Over The Hedge Review

A heist movie with cuddly animals as the thieves, Over The Hedge is a delightful computer-animated film, the best of its kind for some time. After a run of mediocre, CGI blockbusters like Shark Tale, Madagascar and Ice Age: The Meltdown, this one pumps fun and imagination back into the genre and whets the appetite for the slew of similar movies due out soon.

It's about a charming but greedy raccoon named RJ (voiced by Bruce Willis), who gets into big trouble when a mean bear (Nick Nolte) catches him stealing his food supply. Given one week to replace all the items he stole or be eaten, RJ heads for a newly built housing development, where he runs into a gang of peaceful woodland creatures led by a cautious turtle called Verne (Gary Shandling). They've just emerged from hibernation to find a large hedge looming over their clearing and they're unsure whether to explore it or worship it.

Introducing himself, RJ expains what a hedge is and shows them what's on the other side - suburban homes bursting with junk food! He convinces the animals, with little difficulty, to help him organise raids to steal the food. Of course his new friends don't realise RJ intends to disappear with the loot to save his skin. They also don't know that the suburbanites have caught on. Bossy social climber Gladys (The West Wing's Allison Janney) is afraid that an animal infestation will hurt her property value and she hires an unscrupulous pest control expert known as the Verminator (Thomas Haden Church from Sideways) to get rid of them permanently.

Everything is right about Over The Hedge. The animation looks great but that's to be expected. A decade has passed since Toy Story was released and Hollywood hasn't yet produced a computer-animated feature which hasn't looked the business. More importantly, this movie has something its recent rivals have lacked: a great script.

The characters are very well drawn - the rivalry between RJ and Verne is involving, if reminiscent of the Woody / Buzz relationship in Toy Story, and RJ's developing conscience gives the film a heart. The story is surprisingly gripping for an animated film aimed primarily at kids. Turning the second half into a heist movie is a stroke of genius. There's something disarming about watching cute possums and hedgehogs break into a kitchen as if they're Ocean's Eleven.

The script is based on an American newspaper comic strip of the same name, which I don’t believe is published in England. The strip carries an environmental message about the suburbs encroaching on woodland and man’s general mistreatment of nature. The movie, wisely I think, keeps the message but reduces it to subtext. It doesn't preach like Pocahontas. The points it does make are made humourously. RJ has a very funny monologue explaining how humans' lives revolve around food.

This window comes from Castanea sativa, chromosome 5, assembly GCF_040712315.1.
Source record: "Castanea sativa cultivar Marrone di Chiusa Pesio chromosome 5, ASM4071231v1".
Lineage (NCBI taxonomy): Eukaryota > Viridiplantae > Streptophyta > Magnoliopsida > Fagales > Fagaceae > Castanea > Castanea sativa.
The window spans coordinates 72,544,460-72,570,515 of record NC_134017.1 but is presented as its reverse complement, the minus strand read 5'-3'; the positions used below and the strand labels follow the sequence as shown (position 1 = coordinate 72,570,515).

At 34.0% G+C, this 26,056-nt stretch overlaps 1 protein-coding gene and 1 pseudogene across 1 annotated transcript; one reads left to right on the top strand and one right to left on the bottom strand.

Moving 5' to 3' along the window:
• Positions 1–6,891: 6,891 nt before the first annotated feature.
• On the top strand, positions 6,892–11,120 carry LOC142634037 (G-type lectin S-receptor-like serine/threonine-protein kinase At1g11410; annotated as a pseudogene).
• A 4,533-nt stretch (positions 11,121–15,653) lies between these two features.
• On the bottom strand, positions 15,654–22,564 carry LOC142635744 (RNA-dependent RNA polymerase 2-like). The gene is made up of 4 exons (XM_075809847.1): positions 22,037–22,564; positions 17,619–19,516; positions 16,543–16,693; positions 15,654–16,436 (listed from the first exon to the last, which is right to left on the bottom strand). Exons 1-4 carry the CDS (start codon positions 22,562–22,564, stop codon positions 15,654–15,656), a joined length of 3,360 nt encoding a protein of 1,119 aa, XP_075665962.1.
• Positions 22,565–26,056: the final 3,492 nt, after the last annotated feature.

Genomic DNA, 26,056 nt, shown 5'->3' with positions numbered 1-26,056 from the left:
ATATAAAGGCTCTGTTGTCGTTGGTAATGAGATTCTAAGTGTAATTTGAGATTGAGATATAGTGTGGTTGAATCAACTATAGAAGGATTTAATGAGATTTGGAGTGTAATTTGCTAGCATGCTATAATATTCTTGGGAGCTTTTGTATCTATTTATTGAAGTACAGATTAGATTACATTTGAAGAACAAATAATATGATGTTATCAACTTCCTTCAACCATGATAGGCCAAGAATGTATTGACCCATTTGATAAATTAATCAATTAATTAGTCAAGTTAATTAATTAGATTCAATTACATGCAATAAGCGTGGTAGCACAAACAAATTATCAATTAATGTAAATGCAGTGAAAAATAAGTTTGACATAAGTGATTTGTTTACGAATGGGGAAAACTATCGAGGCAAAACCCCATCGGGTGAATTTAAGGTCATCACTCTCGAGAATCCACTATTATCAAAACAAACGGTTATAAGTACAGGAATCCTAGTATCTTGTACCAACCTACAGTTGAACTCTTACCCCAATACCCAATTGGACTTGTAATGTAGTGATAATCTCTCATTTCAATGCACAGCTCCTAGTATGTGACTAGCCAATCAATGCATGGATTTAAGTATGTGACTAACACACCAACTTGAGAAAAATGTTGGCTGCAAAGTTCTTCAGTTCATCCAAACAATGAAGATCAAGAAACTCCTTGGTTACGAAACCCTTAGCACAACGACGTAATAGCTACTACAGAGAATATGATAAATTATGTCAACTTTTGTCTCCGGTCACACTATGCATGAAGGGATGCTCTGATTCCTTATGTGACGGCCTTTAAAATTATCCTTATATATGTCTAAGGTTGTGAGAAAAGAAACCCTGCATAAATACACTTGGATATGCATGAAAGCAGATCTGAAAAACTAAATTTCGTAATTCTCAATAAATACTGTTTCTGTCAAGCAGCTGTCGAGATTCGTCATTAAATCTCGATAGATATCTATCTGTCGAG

The film's humour is its strongest asset - it's as funny as the Shrek pictures and almost as funny as Antz, still my favourite computer-animated movie, which was also made by Tim Johnson, who co-directs this with first-timer Karey Kirkpatrick. The script is written by comedy veterans, including Len Blum who wrote Stripes and Private Parts, and it crackles with wit, much of which will sail over the heads of children (they won't get the Streetcar Named Desire gag, that's for sure!). My favourite bit: the baby hedgehogs who've learned how to drive by playing a video game called Auto Homicide 3!

The icing on the cake is the perfect casting. Glancing down the cast list and noting the involvement of Bruce Willis, Gary Shandling, Steve Carell, Nick Nolte, William Shatner and Avril Lavigne, you might be forgiven for thinking the producers hired a lot of big names just for their marquee value. That's what Dreamworks did last year with Madagascar, casting Ben Stiller and Chris Rock and giving them very little to do. Fear not however for Over The Hedge is as cleverly and judiciously cast as Antz and Finding Nemo.

Bruce Willis hasn't been such a likeable scoundrel for years. Having played mostly tough guys since Die Hard, he slips back into his smart-aleck, Moonlighting persona to very pleasing effect. Gary Shandling is the perfect foil, ditching his own wise-guy image to play the film's most sympathetic character. Nick Nolte, Alison Janney and Thomas Haden Church make a satisfying trio of villains. Who better to play a bear than Nolte?

Kids are obviously going to love Steve Carell as Hammy the hyperactive squirrel but all the supporting roles are well filled. Wanda Sykes is great fun as a self-conscious skunk. Even William Shatner and Avril Lavigne, playing father and daughter possums, prove ideal for their parts. You don't have to like Lavigne's angry-little-skater-girl act since she's playing a friendly, sweet-natured character here and she voices it well enough to make me view her forthcoming live action films (Fast Food Nation and The Flock) with a lot less trepidation.



out of 10

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